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High blood pressure is becoming more common for pregnant women

Researchers have found an increase in the condition over the last 40 years

Photo (c) BrianAJackson - Getty Images
High blood pressure is something all consumers need to keep an eye on, but a new study shows that pregnant women can be especially susceptible to the condition. 

Researchers from the American Heart Association (AHA) found that cases of high blood pressure among pregnant women have been steadily increasing over the last 40 years. Those findings are dangerous because high blood pressure can be harmful to both mothers and their newborns. 

“Women who already have high blood pressure and are planning to become pregnant should work closely with their healthcare provider to closely monitor and manage their blood pressure, especially during pregnancy, to reduce the serious health risks to both themselves and their unborn child,” said researcher Cande V. Ananth, PhD. 

Monitoring potential health risks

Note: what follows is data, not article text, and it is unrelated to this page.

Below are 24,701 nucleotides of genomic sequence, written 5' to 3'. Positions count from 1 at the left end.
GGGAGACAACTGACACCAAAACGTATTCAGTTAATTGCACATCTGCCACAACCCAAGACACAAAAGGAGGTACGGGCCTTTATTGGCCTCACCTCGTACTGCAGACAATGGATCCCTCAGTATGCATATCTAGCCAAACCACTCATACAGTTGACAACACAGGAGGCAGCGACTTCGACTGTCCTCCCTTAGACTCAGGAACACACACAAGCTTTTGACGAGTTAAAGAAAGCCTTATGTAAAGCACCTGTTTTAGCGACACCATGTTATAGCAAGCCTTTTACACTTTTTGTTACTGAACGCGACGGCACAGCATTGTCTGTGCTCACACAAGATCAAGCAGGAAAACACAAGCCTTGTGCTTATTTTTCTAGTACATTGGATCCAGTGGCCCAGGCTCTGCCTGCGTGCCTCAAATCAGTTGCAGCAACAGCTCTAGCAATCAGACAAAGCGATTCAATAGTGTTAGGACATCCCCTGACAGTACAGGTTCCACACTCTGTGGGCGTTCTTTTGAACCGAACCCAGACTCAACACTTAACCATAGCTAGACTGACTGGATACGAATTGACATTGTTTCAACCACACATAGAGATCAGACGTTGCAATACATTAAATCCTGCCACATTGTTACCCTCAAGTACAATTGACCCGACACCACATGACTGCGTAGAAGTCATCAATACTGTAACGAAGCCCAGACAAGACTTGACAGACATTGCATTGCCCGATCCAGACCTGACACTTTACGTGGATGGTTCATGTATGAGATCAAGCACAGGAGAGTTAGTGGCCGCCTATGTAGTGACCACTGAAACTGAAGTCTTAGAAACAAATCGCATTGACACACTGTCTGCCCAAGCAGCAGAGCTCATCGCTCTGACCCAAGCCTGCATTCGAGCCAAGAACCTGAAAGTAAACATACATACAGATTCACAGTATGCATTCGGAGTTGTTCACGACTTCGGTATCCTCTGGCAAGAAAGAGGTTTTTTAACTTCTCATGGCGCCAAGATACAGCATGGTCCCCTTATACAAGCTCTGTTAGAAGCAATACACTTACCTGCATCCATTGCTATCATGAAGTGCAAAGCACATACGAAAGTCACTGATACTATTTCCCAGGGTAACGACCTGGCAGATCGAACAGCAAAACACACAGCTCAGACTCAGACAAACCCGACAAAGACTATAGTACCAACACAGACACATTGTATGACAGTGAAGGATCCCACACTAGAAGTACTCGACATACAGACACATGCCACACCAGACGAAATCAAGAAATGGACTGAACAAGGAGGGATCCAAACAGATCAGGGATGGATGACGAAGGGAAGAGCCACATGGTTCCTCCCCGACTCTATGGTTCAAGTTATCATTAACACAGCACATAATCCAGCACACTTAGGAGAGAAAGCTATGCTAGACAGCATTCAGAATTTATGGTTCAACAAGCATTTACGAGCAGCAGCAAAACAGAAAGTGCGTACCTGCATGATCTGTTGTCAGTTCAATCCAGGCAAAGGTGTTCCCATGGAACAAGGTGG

The researchers utilized data from the Centers for Disease Control and Prevention’s National Hospital Discharge Survey (NHDS) to determine blood pressure trends among pregnant women between 1970 and 2010. 

In that time, over 151 million were hospitalized due to changes in blood pressure, all of whom were between the ages of 15 and 49. For the purpose of the study, the researchers were focused on women who either had high blood pressure before getting pregnant or were diagnosed with the condition up to 20 weeks into pregnancy. 

The researchers discovered that while just over 0.10 percent of pregnant women had chronic high blood pressure at the start of the study in 1970, that figure jumped exponentially by 2010, with over 1.5 percent of pregnant women experiencing chronic high blood pressure by that date. 

The study revealed that women who waited until later in life to become pregnant were at a greater risk of developing chronic high blood pressure during pregnancy, as were African American women, though the researchers were unsure as to why this particular trend emerged. 

“We found that mothers who were older when they became pregnant were likely to have chronic hypertension,” said Dr. Ananth. “Since more women are electing to postpone their first pregnancies, and advanced maternal age is strongly associated with chronic high blood pressure, women should be aware of the risks associated with having high blood pressure during pregnancy.” 

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